Civil Cases – Opinions Released in Calendar Year 2023

In Re Markus E. (Parental Rights Termination & Fairness of Termination Proceeding)

Style: In Re Markus E.

TSC Docket Number: M2019-01079-SC-R11-PT

Date of TSC Opinion:  May 19, 2023

Opinion of the TSC:   Click here.     Concurring Opinion.

TSC Summary of the Opinion:

In this appeal, we address the standards for severe child abuse as a ground for termination of parental rights. The statute defining severe child abuse includes “knowing” failure to protect a child from abuse or neglect likely to cause serious injury or death. Tenn. Code Ann. § 37-1-102(b)(22)(A)(i) (Supp. 2016). The statutes do not define “knowing.” We hold that, for severe child abuse, a person’s conduct is considered “knowing,” and a person is deemed to “knowingly” act or fail to act, when he actually knows of relevant facts, circumstances or information, or when he is either in deliberate ignorance of or in reckless disregard of such facts, circumstances, or information presented to him. Under this standard, the relevant facts, circumstances, or information would alert a reasonable parent to take affirmative action to protect the child. For deliberate ignorance, a parent can be found to have acted knowingly when he has specific reason to know the relevant facts, circumstances, or information but deliberately ignores them. For reckless disregard, if the parent has been presented with the relevant facts, circumstances, or information and recklessly disregards them, the parent’s failure to protect can be considered knowing. Here, the trial court terminated the parental rights of the parents of an infant who suffered over twenty rib fractures, in part for knowing failure to protect the child. The Court of Appeals affirmed. We reverse, holding under the particular circumstances of this case that the proof in the record does not clearly and convincingly show that the parents’ failure to protect the child was “knowing.”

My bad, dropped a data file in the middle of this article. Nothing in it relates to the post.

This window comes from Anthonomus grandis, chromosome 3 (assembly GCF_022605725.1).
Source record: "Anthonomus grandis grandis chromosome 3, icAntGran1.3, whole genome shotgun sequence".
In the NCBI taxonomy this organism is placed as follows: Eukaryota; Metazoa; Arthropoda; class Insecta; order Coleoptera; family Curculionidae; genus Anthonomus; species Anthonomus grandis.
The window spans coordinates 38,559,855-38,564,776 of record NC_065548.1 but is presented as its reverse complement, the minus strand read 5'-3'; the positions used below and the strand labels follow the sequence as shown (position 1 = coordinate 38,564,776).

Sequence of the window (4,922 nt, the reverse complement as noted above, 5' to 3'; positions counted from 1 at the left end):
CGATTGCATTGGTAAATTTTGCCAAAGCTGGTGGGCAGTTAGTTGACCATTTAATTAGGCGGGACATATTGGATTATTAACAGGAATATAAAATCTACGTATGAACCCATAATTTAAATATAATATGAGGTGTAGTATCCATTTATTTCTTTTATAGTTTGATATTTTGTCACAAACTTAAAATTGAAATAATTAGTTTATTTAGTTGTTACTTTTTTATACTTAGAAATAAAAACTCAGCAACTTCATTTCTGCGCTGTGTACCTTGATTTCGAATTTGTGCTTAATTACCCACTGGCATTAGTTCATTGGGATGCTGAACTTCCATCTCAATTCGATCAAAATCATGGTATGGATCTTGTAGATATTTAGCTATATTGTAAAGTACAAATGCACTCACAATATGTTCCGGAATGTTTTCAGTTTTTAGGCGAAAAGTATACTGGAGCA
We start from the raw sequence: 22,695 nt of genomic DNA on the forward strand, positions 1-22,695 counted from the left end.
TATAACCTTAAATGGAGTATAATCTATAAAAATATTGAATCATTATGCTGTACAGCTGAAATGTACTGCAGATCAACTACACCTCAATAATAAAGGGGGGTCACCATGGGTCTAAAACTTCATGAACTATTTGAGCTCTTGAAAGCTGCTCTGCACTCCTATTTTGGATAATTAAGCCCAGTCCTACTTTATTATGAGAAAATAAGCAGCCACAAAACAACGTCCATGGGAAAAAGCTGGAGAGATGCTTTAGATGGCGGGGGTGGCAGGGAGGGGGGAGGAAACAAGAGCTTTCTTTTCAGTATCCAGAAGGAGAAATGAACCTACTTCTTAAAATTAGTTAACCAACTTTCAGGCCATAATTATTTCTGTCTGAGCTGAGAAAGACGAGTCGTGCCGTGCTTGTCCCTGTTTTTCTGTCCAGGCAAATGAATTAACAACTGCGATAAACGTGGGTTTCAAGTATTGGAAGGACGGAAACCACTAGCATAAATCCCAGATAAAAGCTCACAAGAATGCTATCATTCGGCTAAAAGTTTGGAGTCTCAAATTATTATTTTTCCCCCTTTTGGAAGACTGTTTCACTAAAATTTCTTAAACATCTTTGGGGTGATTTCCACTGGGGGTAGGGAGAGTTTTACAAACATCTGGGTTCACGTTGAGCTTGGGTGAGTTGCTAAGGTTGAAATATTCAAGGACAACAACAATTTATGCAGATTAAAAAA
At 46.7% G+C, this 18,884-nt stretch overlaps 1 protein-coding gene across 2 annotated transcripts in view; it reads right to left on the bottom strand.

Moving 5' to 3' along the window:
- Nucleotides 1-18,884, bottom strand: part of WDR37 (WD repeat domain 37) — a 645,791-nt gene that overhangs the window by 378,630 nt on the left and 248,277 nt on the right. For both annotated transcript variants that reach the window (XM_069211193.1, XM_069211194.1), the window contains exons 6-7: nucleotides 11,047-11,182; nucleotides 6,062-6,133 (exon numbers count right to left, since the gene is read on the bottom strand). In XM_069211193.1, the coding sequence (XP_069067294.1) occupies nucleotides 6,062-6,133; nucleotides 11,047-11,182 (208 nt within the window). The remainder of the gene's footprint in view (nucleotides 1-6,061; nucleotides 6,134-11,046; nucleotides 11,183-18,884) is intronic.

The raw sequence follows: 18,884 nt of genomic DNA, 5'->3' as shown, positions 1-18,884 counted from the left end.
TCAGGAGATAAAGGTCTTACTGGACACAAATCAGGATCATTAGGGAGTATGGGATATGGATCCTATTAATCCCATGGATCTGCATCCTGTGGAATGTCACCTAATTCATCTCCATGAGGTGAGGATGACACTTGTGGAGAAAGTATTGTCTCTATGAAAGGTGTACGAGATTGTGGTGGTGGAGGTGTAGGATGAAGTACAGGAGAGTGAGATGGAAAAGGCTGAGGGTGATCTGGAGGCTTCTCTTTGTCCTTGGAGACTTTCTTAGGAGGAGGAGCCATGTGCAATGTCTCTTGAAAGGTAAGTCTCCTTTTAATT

Concurring Opinion:

I concur in the Court’s judgment reversing the termination of parental rights as to both Mother and Father, and I join nearly all of Justice Kirby’s opinion for the majority. In particular, I agree with the majority’s conclusion that this case presents circumstances that call strongly for application of the prior-construction canon. I would hesitate to apply the canon if only one or two intermediate appellate courts had interpreted the language at issue. Here, however, the Court of Appeals had issued at least eight opinions interpreting “knowing” in a uniform manner before the General Assembly’s reenactment of that language. See, e.g., Bragdon v. Abbott, 524 U.S. 624, 645 (1998) (finding “the uniformity of . . . judicial precedent construing the [statutory] definition significant”); Kentucky v. Biden, 57 F.4th 545, 554 (6th Cir. 2023) (noting that the force of the prior-construction canon is “stronger when the lower courts uniformly adopt a particular interpretation of an oft-invoked statute”); cf. Bruesewitz v. Wyeth LLC, 562 U.S. 223, 243 (2011) (declining to apply canon where “widespread disagreement exist[ed] among the lower courts”).

Link to Court of Appeals Opinion:

Summary by the Court of Appeals:

A mother and father appeal the termination of their parental rights. The trial court concluded that there was clear and convincing evidence of two statutory grounds for termination of the mother’s rights and one statutory ground for the termination of the father’s parental rights. The trial court also concluded that there was clear and convincing evidence that termination of their parental rights was in their child’s best interest. After a thorough review, we affirm.

Permission to Appeal Granted: March 23, 2022

Appellants’ Briefs Filed: April 16, 2022 and April 18, 2022

Appellees’ Briefs Filed: August 31, 2022 and September 1, 2022

Appellants’ Reply Brief Filed: September 16, 2022

Appellees’ Reply Brief Filed:

Amicus Briefs Permitted:  

Oral Argument Date:  September 28, 2022

Link to Oral Argument Video:


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